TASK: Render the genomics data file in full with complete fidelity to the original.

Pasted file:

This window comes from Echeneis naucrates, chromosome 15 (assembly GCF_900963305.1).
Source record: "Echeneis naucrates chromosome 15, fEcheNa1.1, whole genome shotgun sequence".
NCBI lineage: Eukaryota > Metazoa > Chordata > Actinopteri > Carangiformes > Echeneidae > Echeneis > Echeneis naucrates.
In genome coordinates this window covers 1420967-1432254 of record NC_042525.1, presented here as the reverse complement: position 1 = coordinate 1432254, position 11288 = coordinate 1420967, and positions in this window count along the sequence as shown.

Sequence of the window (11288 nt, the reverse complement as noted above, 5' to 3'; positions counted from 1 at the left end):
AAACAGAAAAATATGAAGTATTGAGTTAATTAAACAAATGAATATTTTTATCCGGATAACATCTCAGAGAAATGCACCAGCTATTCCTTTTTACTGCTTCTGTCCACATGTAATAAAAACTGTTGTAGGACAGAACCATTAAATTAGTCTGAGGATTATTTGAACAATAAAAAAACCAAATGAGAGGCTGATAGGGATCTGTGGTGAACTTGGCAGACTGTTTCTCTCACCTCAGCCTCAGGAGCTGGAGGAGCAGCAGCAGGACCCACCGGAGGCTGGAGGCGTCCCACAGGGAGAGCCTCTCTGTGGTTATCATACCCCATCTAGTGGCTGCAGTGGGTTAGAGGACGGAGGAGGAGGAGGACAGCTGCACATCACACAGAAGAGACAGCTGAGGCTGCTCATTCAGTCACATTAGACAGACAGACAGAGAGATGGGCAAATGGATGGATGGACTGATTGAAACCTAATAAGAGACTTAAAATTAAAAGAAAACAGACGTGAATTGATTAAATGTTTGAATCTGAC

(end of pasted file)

This window comes from Echeneis naucrates, chromosome 15 (assembly GCF_900963305.1).
Source record: "Echeneis naucrates chromosome 15, fEcheNa1.1, whole genome shotgun sequence".
NCBI lineage: Eukaryota > Metazoa > Chordata > Actinopteri > Carangiformes > Echeneidae > Echeneis > Echeneis naucrates.
In genome coordinates this window covers 1420967-1432254 of record NC_042525.1, presented here as the reverse complement: position 1 = coordinate 1432254, position 11288 = coordinate 1420967, and positions in this window count along the sequence as shown.

Sequence of the window (11288 nt, the reverse complement as noted above, 5' to 3'; positions counted from 1 at the left end):
AAACAGAAAAATATGAAGTATTGAGTTAATTAAACAAATGAATATTTTTATCCGGATAACATCTCAGAGAAATGCACCAGCTATTCCTTTTTACTGCTTCTGTCCACATGTAATAAAAACTGTTGTAGGACAGAACCATTAAATTAGTCTGAGGATTATTTGAACAATAAAAAAACCAAATGAGAGGCTGATAGGGATCTGTGGTGAACTTGGCAGACTGTTTCTCTCACCTCAGCCTCAGGAGCTGGAGGAGCAGCAGCAGGACCCACCGGAGGCTGGAGGCGTCCCACAGGGAGAGCCTCTCTGTGGTTATCATACCCCATCTAGTGGCTGCAGTGGGTTAGAGGACGGAGGAGGAGGAGGACAGCTGCACATCACACAGAAGAGACAGCTGAGGCTGCTCATTCAGTCACATTAGACAGACAGACAGAGAGATGGGCAAATGGATGGATGGACTGATTGAAACCTAATAAGAGACTTAAAATTAAAAGAAAACAGACGTGAATTGATTAAATGTTTGAATCTGAC